Monday, May 03, 2004

Shake, rattle and roll

Tonight, the wife and I watched the comically-horrible 10.5, NBC's earthquake mini-mini series. Thanks to TiFaux, the 4-hour event cost us only 2.94 hours of our lives.

My words will fall well short of explaining just how awful this thing was. From the opening scene of a bike rider outracing a quake (and the falling Space Needle) in Seattle to the climactic bit in which the head of FEMA meets his fate down a blast shaft with a nuclear warhead atop him, reverse-Slim-Pickens style, 10.5 was a breathtaking piece of God-awful television.

I especially liked the little bits of bad television such as an aerial pull-away shot of San Francisco achieved by rolling the previous approach shot backwards (again, thank you TiFaux for letting me confirm this when I noticed a bus going backwards) or the news flash shown on the fake TV station declaring "Marshal Law" in L.A.

Then there's the central "save the world" idea hatched by the geologist (and amateur nuclear physicist) who figured that planting nuclear warheads down six of the aforementioned shafts would fuse together the faults, thus preventing the looming "big one". So they drill down 324 feet into California bedrock, drop nukes down the shafts and backfill with gravel. And we are to believe that, instead of creating the world's biggest shotgun (think about it) and leading to widespread nuclear destruction across the Pacific Northwest (the "satellite" image they showed of the blast indicated nuclear fireballs about three times the size of Portland), this move somehow helped the situation.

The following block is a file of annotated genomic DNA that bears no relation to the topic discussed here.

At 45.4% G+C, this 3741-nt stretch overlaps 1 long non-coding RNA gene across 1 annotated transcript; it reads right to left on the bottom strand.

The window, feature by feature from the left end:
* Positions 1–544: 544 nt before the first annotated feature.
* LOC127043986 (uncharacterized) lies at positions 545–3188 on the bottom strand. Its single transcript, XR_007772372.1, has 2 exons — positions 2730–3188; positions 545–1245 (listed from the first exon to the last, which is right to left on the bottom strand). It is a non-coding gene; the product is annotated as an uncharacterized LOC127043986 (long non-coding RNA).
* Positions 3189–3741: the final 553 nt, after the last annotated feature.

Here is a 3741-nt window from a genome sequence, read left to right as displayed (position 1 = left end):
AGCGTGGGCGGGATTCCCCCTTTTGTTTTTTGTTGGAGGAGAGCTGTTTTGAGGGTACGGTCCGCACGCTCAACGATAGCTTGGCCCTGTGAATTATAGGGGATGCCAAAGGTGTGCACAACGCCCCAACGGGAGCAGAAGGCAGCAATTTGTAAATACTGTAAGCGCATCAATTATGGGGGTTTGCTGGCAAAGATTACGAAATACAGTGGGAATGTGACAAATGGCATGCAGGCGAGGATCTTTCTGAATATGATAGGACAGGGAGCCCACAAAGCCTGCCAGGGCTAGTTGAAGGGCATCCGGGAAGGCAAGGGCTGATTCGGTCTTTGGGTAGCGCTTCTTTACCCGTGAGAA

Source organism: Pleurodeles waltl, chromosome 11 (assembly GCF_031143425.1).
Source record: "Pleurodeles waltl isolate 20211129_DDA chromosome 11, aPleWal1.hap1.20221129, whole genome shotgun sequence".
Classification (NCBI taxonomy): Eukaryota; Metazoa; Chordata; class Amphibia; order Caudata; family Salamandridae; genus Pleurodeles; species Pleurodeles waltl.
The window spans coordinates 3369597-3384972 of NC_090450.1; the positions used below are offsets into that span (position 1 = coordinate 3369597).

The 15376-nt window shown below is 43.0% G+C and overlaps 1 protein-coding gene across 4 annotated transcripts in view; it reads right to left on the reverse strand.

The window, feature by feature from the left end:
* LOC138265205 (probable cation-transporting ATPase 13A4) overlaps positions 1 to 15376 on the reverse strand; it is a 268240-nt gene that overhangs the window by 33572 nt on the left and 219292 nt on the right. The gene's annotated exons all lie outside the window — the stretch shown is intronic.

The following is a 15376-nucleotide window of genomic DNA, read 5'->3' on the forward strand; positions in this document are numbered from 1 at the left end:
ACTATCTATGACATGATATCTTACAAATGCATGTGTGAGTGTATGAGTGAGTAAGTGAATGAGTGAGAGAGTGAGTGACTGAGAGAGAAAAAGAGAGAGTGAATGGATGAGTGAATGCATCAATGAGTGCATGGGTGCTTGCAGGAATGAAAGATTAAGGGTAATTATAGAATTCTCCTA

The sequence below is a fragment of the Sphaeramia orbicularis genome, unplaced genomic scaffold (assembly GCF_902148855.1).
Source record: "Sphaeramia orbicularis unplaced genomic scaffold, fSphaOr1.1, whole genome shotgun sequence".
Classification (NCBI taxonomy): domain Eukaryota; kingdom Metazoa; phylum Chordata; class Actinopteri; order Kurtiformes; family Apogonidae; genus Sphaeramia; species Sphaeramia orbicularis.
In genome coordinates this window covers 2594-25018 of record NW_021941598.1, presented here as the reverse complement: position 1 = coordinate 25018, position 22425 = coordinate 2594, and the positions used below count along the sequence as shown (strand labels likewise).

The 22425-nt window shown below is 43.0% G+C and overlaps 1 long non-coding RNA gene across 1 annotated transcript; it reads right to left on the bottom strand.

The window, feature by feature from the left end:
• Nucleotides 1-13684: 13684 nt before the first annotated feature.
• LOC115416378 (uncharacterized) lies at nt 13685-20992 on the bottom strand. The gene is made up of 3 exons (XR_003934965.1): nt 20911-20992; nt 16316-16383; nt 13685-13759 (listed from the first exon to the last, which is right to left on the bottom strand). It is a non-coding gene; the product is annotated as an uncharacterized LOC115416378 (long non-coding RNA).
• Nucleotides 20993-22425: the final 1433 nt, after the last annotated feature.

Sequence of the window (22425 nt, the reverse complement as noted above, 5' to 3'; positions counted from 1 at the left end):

And in the end, with the FEMA director lying only 120 feet down the shaft with the warhead on top of him, the last nuke didn't totally seal off the Southern California faults, leading to the 10.5 quake that turned L.A. in to an island and moved the coast back to Barstow. And it was in Barstow where all the main characters just happened to end up at the evacuation camp, so the movie ends with the new coastline development stopping 18 inches from the feet of a hobbled geologist.

Everyone at the camp is a bit shaken after this, but they quickly put the loss of Lord knows how many lives and about 10% of California behind them as they gaze upon the beautiful new gulf.

Did I mention this movie cost the wife and I 2.94 hours of our lives?


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